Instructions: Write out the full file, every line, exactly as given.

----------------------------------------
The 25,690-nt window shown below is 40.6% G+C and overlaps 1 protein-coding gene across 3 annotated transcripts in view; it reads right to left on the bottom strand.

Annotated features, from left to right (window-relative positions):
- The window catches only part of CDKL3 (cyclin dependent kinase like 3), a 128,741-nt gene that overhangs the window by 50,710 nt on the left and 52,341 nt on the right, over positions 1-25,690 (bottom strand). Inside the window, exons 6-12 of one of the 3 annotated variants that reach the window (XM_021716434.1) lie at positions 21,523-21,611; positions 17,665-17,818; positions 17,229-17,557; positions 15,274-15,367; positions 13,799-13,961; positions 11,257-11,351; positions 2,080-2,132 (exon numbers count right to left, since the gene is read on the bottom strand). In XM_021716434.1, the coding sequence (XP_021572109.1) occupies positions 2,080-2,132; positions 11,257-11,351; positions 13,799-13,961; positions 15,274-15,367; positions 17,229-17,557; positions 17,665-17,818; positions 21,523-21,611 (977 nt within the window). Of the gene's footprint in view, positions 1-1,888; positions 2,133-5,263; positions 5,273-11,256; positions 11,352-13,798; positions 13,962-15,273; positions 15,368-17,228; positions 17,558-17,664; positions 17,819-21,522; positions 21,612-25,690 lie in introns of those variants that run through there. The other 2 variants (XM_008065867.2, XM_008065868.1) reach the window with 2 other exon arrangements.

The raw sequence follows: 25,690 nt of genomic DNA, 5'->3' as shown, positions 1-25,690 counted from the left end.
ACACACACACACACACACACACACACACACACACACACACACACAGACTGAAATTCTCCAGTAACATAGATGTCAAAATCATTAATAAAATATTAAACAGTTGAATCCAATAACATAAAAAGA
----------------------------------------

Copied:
The 25,690-nt window shown below is 40.6% G+C and overlaps 1 protein-coding gene across 3 annotated transcripts in view; it reads right to left on the bottom strand.

Annotated features, from left to right (window-relative positions):
- The window catches only part of CDKL3 (cyclin dependent kinase like 3), a 128,741-nt gene that overhangs the window by 50,710 nt on the left and 52,341 nt on the right, over positions 1-25,690 (bottom strand). Inside the window, exons 6-12 of one of the 3 annotated variants that reach the window (XM_021716434.1) lie at positions 21,523-21,611; positions 17,665-17,818; positions 17,229-17,557; positions 15,274-15,367; positions 13,799-13,961; positions 11,257-11,351; positions 2,080-2,132 (exon numbers count right to left, since the gene is read on the bottom strand). In XM_021716434.1, the coding sequence (XP_021572109.1) occupies positions 2,080-2,132; positions 11,257-11,351; positions 13,799-13,961; positions 15,274-15,367; positions 17,229-17,557; positions 17,665-17,818; positions 21,523-21,611 (977 nt within the window). Of the gene's footprint in view, positions 1-1,888; positions 2,133-5,263; positions 5,273-11,256; positions 11,352-13,798; positions 13,962-15,273; positions 15,368-17,228; positions 17,558-17,664; positions 17,819-21,522; positions 21,612-25,690 lie in introns of those variants that run through there. The other 2 variants (XM_008065867.2, XM_008065868.1) reach the window with 2 other exon arrangements.

The raw sequence follows: 25,690 nt of genomic DNA, 5'->3' as shown, positions 1-25,690 counted from the left end.
ACACACACACACACACACACACACACACACACACACACACACACAGACTGAAATTCTCCAGTAACATAGATGTCAAAATCATTAATAAAATATTAAACAGTTGAATCCAATAACATAAAAAGA